Unlike his freely procreating brothers Zeus and Poseidon, Pluto is monogamous, and is rarely said to have children. In Orphic texts, the chthonic nymph Melinoe is the daughter of Persephone by Zeus disguised as Pluto, and the Eumenides ("The Kindly Ones") are the offspring of Persephone and Zeus Chthonios, often identified as Pluto.

The Augustan poet Virgil says that Pluto is the father of Allecto the Fury, whom he hates. The lack of a clear distinction between Pluto and "chthonic Zeus" confuses the question of whether in some traditions, now obscure, Persephone bore children to her husband. In the late 4th century, Claudian's epic on the abduction motivates Pluto with a desire for children. The poem is unfinished, however, and anything Claudian may have known of these traditions is lost.

Justin Martyr (2nd century AD) alludes to children of Pluto, but neither names nor enumerates them. Hesychius (5th century) mentions a "son of Pluto." In his 14th-century mythography, Boccaccio records a tradition in which Pluto was the father of the divine personification Veneratio ("Reverence"), noting that she had no mother because Proserpina (the Latin name of Persephone) was sterile.

In The Faerie Queene (1590s), Edmund Spenser invents a daughter for Pluto whom he calls Lucifera. The character's name was taken from the 16th-century mythography of Natale Conti, who used it as the Latin translation of Greek phosphor, "light-bearer," a regular epithet of Hecate. Spenser incorporated aspects of the mysteries into The Faerie Queene.

Pluto and Orpheus

Orpheus was regarded as a founder and prophet of the mysteries called "Orphic," "Dionysiac," or "Bacchic." Mythologized for his ability to entrance even animals and trees with his music, he was also credited in antiquity with the authorship of the lyrics that have survived as the Orphic Hymns, among them a hymn to Pluto. Orpheus's voice and lyre-playing represented a medium of revelation or higher knowledge for the mystery cults.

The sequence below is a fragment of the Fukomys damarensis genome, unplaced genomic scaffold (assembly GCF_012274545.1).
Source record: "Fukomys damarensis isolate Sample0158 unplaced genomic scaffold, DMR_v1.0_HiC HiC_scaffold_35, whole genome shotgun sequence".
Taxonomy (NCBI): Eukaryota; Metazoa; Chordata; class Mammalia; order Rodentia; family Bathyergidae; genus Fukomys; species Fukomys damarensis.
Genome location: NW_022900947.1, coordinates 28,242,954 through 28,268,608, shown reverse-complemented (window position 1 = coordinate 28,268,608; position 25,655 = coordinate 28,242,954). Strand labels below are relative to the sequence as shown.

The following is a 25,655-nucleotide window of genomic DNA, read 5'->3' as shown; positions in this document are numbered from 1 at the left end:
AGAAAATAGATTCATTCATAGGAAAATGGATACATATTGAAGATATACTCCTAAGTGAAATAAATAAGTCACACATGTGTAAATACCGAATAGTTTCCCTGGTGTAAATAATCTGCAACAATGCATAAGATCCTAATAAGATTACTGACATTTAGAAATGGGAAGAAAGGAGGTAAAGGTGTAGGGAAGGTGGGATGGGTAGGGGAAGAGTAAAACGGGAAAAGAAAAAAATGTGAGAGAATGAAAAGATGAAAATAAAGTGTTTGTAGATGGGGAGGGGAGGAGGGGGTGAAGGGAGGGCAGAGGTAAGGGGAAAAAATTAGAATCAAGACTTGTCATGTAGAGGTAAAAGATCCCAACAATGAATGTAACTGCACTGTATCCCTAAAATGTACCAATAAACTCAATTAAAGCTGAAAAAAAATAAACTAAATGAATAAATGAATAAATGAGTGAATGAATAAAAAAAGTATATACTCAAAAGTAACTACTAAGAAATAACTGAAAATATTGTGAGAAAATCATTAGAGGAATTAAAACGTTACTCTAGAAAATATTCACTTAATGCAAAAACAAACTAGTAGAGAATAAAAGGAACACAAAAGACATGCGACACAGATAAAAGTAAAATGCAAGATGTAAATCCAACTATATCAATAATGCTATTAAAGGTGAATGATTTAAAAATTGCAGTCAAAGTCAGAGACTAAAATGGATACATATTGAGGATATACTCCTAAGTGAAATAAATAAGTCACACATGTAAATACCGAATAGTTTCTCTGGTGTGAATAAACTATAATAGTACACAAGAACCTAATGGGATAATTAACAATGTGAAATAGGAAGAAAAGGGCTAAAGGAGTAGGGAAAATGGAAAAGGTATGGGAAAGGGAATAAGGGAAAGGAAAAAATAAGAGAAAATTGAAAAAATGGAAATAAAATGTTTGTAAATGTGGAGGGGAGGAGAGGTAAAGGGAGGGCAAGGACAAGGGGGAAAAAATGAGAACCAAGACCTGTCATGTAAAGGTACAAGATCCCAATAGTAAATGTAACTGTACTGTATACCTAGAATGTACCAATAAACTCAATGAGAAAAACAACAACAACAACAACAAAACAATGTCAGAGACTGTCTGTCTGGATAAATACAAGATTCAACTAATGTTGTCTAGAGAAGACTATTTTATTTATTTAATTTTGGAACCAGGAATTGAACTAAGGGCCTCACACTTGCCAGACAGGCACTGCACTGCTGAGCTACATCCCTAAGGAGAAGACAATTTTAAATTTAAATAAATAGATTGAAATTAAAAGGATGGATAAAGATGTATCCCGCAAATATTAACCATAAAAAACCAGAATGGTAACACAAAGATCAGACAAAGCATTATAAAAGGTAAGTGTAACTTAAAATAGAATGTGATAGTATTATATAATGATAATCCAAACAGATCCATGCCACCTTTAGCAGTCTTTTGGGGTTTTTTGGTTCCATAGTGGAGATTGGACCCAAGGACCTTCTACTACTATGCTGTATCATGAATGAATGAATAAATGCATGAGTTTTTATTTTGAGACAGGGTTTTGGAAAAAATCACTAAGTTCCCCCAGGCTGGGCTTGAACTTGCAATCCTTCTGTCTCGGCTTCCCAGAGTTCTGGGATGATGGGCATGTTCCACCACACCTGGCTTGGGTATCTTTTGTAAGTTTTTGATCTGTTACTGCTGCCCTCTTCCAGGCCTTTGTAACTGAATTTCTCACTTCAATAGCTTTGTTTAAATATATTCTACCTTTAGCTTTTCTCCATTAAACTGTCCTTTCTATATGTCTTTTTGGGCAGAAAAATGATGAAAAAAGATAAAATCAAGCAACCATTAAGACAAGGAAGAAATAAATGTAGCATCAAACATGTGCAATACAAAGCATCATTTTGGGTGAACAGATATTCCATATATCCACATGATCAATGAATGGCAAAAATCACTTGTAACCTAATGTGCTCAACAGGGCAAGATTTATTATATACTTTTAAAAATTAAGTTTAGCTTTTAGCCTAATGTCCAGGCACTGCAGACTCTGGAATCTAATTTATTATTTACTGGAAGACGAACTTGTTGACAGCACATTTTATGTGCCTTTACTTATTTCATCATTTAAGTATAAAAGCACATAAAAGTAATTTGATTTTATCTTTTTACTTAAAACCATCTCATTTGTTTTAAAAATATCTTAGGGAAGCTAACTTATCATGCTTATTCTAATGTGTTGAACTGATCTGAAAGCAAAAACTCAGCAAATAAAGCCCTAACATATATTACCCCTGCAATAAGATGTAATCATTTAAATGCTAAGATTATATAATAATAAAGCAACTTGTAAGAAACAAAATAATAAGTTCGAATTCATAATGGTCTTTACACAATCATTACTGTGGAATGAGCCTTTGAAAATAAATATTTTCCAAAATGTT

In his central myth, Orpheus visits the underworld in the hope of retrieving his bride, Eurydice, relying on the power of his music to charm the king and queen of Hades. Greek narratives of Orpheus's descent and performance typically name the ruler of the underworld as Plouton, as for instance in the Bibliotheca. The myth demonstrates the importance of Pluto "the Rich" as the possessor of a quest-object. Orpheus performing before Pluto and Persephone was a common subject of ancient and later Western literature and art, and one of the most significant mythological themes of the classical tradition.

The Greek writer Lucian (ca. 125-after 180 AD) suggests that Pluto's love for his wife gave the ruler of the underworld a special sympathy or insight into lovers parted by death. In one of Lucian's Dialogues of the Dead, Pluto questions Protesilaus, the first Greek hero killed in the Trojan War, who wishes to return to the world of the living. "You are then in love with life?" Pluto asks. "Such lovers we have here in plenty; but they love an object, which none of them can obtain." Protesilaus explains, as a sort of reverse Orpheus, that he has left behind a young bride whose memory even the Lethe's waters of forgetting have not erased from him. Pluto assures him that death will reunite them someday, but Protesilaus argues that Pluto himself should understand love and its impatience, and reminds the king of his grant to Orpheus and to Alcestis, who took her husband's place in death and then was permitted at the insistence of Heracles to return to him. When Persephone intercedes for the dead warrior, Pluto grants the request at once, though allowing only one day for the reunion.